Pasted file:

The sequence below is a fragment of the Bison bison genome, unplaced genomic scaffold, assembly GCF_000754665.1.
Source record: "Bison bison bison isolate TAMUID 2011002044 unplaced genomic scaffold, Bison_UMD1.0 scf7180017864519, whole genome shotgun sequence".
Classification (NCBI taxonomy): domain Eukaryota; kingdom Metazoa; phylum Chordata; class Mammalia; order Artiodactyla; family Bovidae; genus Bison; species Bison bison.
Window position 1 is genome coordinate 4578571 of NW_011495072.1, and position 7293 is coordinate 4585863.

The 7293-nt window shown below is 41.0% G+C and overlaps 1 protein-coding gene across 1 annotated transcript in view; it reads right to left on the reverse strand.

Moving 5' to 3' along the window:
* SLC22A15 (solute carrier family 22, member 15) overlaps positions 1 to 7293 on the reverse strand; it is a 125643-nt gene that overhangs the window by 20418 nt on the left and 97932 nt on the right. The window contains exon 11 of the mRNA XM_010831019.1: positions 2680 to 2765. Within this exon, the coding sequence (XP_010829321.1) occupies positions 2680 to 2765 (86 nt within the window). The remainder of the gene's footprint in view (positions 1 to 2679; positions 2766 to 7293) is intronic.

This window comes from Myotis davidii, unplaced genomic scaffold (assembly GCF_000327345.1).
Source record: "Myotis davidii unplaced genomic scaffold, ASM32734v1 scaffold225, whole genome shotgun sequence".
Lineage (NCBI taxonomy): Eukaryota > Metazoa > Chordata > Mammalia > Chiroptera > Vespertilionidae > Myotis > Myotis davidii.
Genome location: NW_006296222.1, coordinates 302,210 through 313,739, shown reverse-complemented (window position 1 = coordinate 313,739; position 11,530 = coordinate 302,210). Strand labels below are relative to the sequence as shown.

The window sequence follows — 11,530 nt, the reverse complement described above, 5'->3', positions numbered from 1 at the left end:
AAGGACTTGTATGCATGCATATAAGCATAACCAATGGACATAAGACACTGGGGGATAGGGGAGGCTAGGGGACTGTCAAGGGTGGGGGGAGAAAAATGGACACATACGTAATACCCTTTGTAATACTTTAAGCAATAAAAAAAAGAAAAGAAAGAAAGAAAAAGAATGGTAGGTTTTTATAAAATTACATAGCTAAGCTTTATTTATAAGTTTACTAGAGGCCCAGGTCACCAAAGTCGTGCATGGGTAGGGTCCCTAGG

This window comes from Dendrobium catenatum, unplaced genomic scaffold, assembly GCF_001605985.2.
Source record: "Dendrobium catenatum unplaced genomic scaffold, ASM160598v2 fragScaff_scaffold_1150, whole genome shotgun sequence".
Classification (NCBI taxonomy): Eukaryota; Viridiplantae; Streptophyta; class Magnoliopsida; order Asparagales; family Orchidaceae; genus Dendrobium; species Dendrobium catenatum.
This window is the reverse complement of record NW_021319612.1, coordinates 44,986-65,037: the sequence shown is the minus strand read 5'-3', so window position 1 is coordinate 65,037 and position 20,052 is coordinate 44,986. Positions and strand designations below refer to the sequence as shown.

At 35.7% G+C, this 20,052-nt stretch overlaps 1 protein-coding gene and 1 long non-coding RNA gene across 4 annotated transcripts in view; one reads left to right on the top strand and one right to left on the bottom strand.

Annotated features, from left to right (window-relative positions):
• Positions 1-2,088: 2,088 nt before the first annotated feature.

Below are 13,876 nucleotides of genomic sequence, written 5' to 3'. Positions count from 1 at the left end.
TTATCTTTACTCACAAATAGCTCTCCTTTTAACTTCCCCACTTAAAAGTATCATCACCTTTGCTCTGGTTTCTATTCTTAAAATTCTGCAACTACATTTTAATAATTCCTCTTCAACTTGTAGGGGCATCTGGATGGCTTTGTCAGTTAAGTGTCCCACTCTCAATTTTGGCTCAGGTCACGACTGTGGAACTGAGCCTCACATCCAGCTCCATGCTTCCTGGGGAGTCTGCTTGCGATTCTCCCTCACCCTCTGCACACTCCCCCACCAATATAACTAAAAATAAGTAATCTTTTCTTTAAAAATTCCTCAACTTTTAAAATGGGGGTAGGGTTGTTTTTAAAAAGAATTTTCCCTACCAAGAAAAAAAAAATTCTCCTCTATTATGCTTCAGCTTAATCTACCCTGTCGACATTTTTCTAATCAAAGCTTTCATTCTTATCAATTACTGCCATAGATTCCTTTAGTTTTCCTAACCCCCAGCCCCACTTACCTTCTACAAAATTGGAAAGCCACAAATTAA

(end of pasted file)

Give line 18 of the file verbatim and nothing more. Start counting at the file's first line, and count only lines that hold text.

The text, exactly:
At 35.7% G+C, this 20,052-nt stretch overlaps 1 protein-coding gene and 1 long non-coding RNA gene across 4 annotated transcripts in view; one reads left to right on the top strand and one right to left on the bottom strand.